S. 2342 (112th): National Association of Registered Agents and Brokers Reform Act of 2012

Introduced:
Apr 24, 2012 (112th Congress, 2011–2013)
Status:
Died (Referred to Committee)
Sponsor
Jon Tester
Senator from Montana
Party
Democrat
Text
Read Text »
Last Updated
Apr 24, 2012
Length
38 pages
Related Bills
S. 534 (113th) was a re-introduction of this bill in a later Congress.

Reported by Committee
Last Action: Jun 06, 2013

H.R. 1112 (Related)
National Association of Registered Agents and Brokers Reform Act of 2011

Referred to Committee
Last Action: Mar 16, 2011

 
Status

This bill was introduced on April 24, 2012, in a previous session of Congress, but was not enacted.

Progress
Introduced Apr 24, 2012
Referred to Committee Apr 24, 2012
 
Full Title

A bill to reform the National Association of Registered Agents and Brokers, and for other purposes.

Summary

No summaries available.

Cosponsors
9 cosponsors (5R, 4D) (show)
Committees

Senate Banking, Housing, and Urban Affairs

The committee chair determines whether a bill will move past the committee stage.

 
Primary Source

THOMAS.gov (The Library of Congress)

GovTrack gets most information from THOMAS, which is updated generally one day after events occur. Activity since the last update may not be reflected here. Data comes via the congress project.

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Citation

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Notes

S. stands for Senate bill.

A bill must be passed by both the House and Senate in identical form and then be signed by the president to become law.

The bill’s title was written by its sponsor.

GovTrack’s Bill Summary

We don’t have a summary available yet.

Library of Congress Summary

The summary below was written by the Congressional Research Service, which is a nonpartisan division of the Library of Congress.


4/24/2012--Introduced.
National Association of Registered Agents and Brokers Reform Act of 2012 - Amends the Gramm-Leach-Bliley Act to repeal the contingent conditions under which the National Association of Registered Agents and Brokers (NARAB) shall not be established. Reestablishes the NARAB without contingent conditions as a nonprofit corporation to prescribe, on a multi-state basis, licensing and insurance producer qualification requirements and conditions.
Retains states' regulatory authority over: (1) licensing, continuing education, and other qualification requirements of non-NARAB producers; (2) resident or nonresident producer appointment requirements; (3) supervision and disciplining of such producers; and (4) setting of licensing fees for insurance producers.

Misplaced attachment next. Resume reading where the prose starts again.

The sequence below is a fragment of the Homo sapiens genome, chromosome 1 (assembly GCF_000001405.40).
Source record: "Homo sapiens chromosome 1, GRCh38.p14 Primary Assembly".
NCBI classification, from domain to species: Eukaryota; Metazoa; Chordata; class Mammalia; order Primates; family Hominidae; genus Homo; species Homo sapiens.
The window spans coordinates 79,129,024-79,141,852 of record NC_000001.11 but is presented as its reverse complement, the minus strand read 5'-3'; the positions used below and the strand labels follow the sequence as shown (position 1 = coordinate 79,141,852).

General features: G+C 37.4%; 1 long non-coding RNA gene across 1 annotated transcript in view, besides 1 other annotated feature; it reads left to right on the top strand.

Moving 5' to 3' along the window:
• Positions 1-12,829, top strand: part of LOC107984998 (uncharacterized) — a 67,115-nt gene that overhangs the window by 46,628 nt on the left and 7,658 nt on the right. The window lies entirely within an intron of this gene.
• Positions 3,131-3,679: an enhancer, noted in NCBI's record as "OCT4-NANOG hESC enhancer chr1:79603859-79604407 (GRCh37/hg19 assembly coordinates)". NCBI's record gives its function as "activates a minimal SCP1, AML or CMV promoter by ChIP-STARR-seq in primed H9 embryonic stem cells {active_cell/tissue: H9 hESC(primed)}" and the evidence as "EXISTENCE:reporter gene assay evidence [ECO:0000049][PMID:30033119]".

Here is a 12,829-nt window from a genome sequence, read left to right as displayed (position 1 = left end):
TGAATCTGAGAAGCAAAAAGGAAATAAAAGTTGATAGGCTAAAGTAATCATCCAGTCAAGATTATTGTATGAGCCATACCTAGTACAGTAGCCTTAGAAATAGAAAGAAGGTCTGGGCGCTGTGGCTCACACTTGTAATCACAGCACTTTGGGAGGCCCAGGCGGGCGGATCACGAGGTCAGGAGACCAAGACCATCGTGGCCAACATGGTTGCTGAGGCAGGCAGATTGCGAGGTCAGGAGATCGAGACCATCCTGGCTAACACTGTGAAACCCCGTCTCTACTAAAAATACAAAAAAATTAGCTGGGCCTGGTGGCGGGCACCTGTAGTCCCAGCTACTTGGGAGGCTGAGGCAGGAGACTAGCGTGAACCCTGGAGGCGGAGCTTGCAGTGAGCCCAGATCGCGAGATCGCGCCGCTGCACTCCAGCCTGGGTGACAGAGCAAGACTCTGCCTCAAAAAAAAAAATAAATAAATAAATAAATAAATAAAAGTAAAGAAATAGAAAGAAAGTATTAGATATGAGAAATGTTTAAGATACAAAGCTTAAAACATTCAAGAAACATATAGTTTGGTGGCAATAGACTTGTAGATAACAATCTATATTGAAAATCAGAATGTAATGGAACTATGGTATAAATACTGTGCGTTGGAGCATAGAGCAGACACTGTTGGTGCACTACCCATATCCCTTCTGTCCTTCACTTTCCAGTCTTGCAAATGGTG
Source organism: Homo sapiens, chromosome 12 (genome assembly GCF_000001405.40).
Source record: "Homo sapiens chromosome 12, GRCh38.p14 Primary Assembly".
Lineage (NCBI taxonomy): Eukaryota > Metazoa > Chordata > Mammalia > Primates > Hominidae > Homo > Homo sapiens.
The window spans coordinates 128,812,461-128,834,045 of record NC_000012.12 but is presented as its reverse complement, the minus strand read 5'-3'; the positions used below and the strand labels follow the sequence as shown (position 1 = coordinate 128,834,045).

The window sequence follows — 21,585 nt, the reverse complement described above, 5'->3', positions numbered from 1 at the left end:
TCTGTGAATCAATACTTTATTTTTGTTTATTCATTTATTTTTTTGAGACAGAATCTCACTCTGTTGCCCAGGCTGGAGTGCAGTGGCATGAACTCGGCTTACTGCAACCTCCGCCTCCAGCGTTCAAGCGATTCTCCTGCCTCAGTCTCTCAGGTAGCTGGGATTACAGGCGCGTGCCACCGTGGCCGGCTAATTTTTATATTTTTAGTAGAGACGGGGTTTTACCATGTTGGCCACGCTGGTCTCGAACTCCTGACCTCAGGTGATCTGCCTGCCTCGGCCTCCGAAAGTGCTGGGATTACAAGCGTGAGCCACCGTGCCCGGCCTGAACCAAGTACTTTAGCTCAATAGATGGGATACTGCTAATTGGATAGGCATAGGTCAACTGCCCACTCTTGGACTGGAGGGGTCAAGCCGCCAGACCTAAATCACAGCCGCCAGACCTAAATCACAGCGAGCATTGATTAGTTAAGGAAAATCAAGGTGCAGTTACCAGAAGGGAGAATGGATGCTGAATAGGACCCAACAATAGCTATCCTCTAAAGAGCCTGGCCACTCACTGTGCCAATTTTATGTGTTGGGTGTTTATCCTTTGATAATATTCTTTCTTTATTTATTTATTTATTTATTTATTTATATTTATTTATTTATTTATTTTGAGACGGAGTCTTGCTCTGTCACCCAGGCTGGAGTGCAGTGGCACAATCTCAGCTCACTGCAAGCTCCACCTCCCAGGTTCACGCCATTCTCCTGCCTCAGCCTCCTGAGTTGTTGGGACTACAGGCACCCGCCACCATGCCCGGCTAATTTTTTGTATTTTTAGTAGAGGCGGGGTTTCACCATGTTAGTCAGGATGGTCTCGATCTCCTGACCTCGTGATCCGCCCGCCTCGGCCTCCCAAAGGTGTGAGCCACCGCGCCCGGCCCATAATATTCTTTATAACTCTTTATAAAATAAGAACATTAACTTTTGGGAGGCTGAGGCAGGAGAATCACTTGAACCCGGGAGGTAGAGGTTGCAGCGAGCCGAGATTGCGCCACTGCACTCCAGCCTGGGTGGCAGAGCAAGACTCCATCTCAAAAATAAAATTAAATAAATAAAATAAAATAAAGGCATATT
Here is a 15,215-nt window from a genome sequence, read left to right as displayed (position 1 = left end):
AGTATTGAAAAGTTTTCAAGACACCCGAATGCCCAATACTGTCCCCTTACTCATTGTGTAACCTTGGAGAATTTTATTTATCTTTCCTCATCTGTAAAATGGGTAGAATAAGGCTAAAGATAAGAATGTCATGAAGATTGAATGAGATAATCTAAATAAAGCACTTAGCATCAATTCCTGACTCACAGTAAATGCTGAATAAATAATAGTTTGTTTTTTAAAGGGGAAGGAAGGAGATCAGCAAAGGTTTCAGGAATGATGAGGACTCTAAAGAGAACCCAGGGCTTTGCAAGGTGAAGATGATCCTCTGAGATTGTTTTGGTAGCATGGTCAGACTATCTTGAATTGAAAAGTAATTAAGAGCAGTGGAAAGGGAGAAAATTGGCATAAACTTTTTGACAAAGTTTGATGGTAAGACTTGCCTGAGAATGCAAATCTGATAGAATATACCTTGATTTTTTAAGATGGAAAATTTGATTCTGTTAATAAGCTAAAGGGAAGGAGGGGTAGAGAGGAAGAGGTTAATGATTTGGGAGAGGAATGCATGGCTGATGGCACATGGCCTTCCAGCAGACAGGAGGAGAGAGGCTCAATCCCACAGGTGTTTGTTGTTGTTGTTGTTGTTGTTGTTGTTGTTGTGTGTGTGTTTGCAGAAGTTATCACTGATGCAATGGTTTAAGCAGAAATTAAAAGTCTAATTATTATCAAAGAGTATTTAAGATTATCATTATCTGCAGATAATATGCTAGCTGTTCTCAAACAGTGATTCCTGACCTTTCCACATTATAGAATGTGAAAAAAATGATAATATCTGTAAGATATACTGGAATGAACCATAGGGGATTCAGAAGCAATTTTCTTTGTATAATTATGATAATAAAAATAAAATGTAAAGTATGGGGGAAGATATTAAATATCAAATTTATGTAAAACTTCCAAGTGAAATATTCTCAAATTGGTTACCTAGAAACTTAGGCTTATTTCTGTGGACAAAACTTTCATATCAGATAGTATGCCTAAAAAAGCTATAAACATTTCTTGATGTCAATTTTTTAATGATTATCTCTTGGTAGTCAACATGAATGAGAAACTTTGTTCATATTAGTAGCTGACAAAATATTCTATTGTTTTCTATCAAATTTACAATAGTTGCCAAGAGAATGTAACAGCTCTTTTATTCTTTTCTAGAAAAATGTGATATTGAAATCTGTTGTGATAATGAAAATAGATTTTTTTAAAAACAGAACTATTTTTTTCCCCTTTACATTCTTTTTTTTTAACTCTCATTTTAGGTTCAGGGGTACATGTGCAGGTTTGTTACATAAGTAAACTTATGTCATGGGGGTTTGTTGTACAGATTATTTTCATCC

Authorizes NARAB to: (1) establish membership criteria, including a mandatory criminal background check of the producer's Federal Bureau of Investigation (FBI) identification record for state-licensed insurance producers, and (2) deny membership to a state-licensed insurance producer on the basis of the criminal history information obtained, or where the producer has been subject to certain disciplinary action.
Prohibits NARAB from establishing criteria that unfairly limit the ability of a small insurance producer to become a member of NARAB.
Authorizes the NARAB to establish separate classes of membership and membership criteria, and requires it to do so for business entities.
Authorizes the NARAB to deny membership to any state-licensed insurance producer for failure to meet membership criteria.
States that NARAB membership authorizes an insurance producer to engage in the business of insurance in any state for any lines of insurance specified in the producer's home state license, including claims adjustments and settlement, risk management, and specified insurance-related consulting activities.
Retains state regulatory jurisdiction regarding: (1) consumer protection and market conduct, and (2) state disciplinary authority.
Requires NARAB to: (1) receive and investigate consumer complaints, maintaining a toll-free telephone number; and (2) refer any such complaint to the state insurance regulator.
Authorizes the NARAB to coordinate with state insurance regulators to establish: (1) a central clearinghouse, and (2) a national database for the collection of regulatory information concerning the activities of insurance producers.

House Republican Conference Summary

The summary below was written by the House Republican Conference, which is the caucus of Republicans in the House of Representatives.


No summary available.

House Democratic Caucus Summary

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So, yes, we display the House Republican Conference’s summaries when available even if we do not have a Democratic summary available. That’s because we feel it is better to give you as much information as possible, even if we cannot provide every viewpoint.

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